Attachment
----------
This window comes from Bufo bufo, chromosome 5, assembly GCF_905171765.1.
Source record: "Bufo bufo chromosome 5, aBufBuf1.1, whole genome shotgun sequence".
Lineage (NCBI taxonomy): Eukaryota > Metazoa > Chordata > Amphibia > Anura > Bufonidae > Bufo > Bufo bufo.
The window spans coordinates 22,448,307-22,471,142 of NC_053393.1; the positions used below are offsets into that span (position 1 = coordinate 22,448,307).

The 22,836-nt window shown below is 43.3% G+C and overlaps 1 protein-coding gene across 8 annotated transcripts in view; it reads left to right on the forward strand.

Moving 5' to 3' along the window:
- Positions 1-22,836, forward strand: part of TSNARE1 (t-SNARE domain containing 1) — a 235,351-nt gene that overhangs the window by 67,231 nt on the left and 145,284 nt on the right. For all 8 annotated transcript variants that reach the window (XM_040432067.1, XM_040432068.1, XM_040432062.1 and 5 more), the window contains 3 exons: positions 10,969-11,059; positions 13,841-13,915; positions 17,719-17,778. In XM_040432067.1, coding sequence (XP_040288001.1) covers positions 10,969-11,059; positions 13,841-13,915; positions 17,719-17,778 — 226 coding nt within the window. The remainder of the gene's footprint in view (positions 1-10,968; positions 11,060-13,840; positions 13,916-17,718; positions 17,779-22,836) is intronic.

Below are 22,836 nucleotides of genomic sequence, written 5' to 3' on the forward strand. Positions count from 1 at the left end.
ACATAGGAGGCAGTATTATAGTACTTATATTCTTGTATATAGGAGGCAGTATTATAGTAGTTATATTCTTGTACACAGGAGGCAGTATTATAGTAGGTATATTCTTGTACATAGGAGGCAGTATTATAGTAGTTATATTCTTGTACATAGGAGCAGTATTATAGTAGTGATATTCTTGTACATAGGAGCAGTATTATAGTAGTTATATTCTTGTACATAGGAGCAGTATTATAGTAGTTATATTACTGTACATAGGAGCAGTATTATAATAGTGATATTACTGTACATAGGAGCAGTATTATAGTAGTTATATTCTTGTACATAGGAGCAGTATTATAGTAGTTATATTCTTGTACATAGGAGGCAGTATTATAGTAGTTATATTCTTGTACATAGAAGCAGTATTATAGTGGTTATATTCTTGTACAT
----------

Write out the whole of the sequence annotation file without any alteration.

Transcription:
This window comes from Bufo bufo, chromosome 5, assembly GCF_905171765.1.
Source record: "Bufo bufo chromosome 5, aBufBuf1.1, whole genome shotgun sequence".
Lineage (NCBI taxonomy): Eukaryota > Metazoa > Chordata > Amphibia > Anura > Bufonidae > Bufo > Bufo bufo.
The window spans coordinates 22,448,307-22,471,142 of NC_053393.1; the positions used below are offsets into that span (position 1 = coordinate 22,448,307).

The 22,836-nt window shown below is 43.3% G+C and overlaps 1 protein-coding gene across 8 annotated transcripts in view; it reads left to right on the forward strand.

Moving 5' to 3' along the window:
- Positions 1-22,836, forward strand: part of TSNARE1 (t-SNARE domain containing 1) — a 235,351-nt gene that overhangs the window by 67,231 nt on the left and 145,284 nt on the right. For all 8 annotated transcript variants that reach the window (XM_040432067.1, XM_040432068.1, XM_040432062.1 and 5 more), the window contains 3 exons: positions 10,969-11,059; positions 13,841-13,915; positions 17,719-17,778. In XM_040432067.1, coding sequence (XP_040288001.1) covers positions 10,969-11,059; positions 13,841-13,915; positions 17,719-17,778 — 226 coding nt within the window. The remainder of the gene's footprint in view (positions 1-10,968; positions 11,060-13,840; positions 13,916-17,718; positions 17,779-22,836) is intronic.

Below are 22,836 nucleotides of genomic sequence, written 5' to 3' on the forward strand. Positions count from 1 at the left end.
ACATAGGAGGCAGTATTATAGTACTTATATTCTTGTATATAGGAGGCAGTATTATAGTAGTTATATTCTTGTACACAGGAGGCAGTATTATAGTAGGTATATTCTTGTACATAGGAGGCAGTATTATAGTAGTTATATTCTTGTACATAGGAGCAGTATTATAGTAGTGATATTCTTGTACATAGGAGCAGTATTATAGTAGTTATATTCTTGTACATAGGAGCAGTATTATAGTAGTTATATTACTGTACATAGGAGCAGTATTATAATAGTGATATTACTGTACATAGGAGCAGTATTATAGTAGTTATATTCTTGTACATAGGAGCAGTATTATAGTAGTTATATTCTTGTACATAGGAGGCAGTATTATAGTAGTTATATTCTTGTACATAGAAGCAGTATTATAGTGGTTATATTCTTGTACAT